Then along came Charles Darwin and his book Survival of the Species. According to well-known scientist Richard Dawkins, “Darwin made it possible for an atheist to be intellectually fulfilled.”

Darwin’s ideas were the rational explanation for which the intellectual elite were waiting. His theories were lapped up hungrily by those who had been looking for a way to rid science once and for all from religious “mumbo-jumbo” about a supernatural creation. Within only a few generations, his theories became entrenched. Darwin’s followers thought, just as Darwin himself did, that the fossil evidence would be forthcoming in the next century. The science of paleontology had just gotten started, and most scientists thought that the bones of animals in all the different stages of evolution would be found over the next few decades. They are still waiting.

Darwin’s ideas were accepted because:

  1. There was no substantial evidence to the contrary.
  2. There was clear evidence that his ideas of natural selection did, indeed, operate in nature and could explain certain observable changes within a given species (no observable evidence, however, of changing one species into another one because that took such a long period of time).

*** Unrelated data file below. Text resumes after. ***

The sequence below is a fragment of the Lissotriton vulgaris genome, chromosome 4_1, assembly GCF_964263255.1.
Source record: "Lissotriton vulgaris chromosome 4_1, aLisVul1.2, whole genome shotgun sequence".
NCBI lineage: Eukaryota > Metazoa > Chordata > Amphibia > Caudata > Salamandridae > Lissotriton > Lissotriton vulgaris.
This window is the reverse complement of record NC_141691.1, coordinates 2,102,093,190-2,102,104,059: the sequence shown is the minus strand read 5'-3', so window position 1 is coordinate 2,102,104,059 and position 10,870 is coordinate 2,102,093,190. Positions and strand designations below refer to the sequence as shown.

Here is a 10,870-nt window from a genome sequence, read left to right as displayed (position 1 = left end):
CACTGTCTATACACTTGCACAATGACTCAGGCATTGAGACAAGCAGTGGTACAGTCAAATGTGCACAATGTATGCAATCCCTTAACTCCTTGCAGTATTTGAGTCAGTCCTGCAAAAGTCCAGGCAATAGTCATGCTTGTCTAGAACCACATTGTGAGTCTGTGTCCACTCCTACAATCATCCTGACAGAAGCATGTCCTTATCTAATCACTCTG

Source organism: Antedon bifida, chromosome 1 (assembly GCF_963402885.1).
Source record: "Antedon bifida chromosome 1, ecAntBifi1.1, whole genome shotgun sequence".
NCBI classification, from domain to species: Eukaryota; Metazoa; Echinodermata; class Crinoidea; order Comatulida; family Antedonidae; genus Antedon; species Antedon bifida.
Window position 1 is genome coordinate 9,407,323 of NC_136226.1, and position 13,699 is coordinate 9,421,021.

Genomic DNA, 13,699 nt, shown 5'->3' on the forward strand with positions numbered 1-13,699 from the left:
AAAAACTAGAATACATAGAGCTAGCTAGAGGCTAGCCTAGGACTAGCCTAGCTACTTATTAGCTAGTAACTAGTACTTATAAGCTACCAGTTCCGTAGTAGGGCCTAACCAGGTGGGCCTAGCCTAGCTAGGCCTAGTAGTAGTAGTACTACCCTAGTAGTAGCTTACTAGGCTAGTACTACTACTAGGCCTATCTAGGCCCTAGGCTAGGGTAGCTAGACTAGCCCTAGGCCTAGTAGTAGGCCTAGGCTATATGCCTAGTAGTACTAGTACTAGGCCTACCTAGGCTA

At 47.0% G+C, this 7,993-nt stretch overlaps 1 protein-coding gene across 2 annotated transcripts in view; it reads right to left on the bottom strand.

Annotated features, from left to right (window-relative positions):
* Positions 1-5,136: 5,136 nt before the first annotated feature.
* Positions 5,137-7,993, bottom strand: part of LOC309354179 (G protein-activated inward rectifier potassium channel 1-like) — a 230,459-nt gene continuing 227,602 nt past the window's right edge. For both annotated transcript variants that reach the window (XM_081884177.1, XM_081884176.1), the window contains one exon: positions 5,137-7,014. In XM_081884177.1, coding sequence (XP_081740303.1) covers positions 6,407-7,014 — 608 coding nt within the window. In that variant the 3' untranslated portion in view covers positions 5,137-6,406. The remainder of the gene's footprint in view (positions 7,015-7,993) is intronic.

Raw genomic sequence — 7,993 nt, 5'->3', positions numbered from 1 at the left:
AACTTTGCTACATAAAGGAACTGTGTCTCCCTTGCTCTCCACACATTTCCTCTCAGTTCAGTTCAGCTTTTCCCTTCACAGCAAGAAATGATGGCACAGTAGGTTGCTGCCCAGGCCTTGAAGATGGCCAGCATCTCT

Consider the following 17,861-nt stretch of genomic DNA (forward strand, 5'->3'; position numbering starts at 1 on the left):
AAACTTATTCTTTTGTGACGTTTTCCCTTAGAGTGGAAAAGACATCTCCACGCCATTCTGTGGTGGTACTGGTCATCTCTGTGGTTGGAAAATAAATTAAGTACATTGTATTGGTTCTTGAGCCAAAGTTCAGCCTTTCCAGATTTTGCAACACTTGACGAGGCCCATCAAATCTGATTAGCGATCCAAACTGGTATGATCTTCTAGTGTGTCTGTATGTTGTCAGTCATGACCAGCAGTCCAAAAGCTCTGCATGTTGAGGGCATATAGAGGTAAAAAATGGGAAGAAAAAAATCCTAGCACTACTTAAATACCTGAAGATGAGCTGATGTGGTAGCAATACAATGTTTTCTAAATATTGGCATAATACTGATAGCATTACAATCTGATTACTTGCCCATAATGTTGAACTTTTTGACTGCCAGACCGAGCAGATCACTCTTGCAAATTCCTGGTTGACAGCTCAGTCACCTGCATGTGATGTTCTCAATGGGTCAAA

3. His ideas sounded intellectually sophisticated. Atheism was more popular then than ever among the intellectual set. In fact, for the first time since the days when the Roman Empire first became a Christian state, the Biblical view of origins was seen as anti-intellectual.

Just like Ptolemy

Just as Ptolemy’s ideas once reigned, so now did Darwin’s. Both men were brilliant theorists. Both offered explanations for observable phenomena. The theories of both were immediately well received because of what was known (or not known) at the time, and  because of the intellectual climate of the time. Then, for both, even as hard evidence started coming in to the contrary, it was very difficult to get the entrenched ideas out of the universities, out of the various intellectual and cultural strongholds.

Ptolemy illustrates how wrong science can be. A theory may be intelligent and highly useful, yet completely wrong. And the more brilliant the hypothesis, the more entrenched it is likely to become over the years. And Darwin, like Ptolemy, offered brilliant explanations for what we see around us. I believe that he, too, was just brilliantly wrong.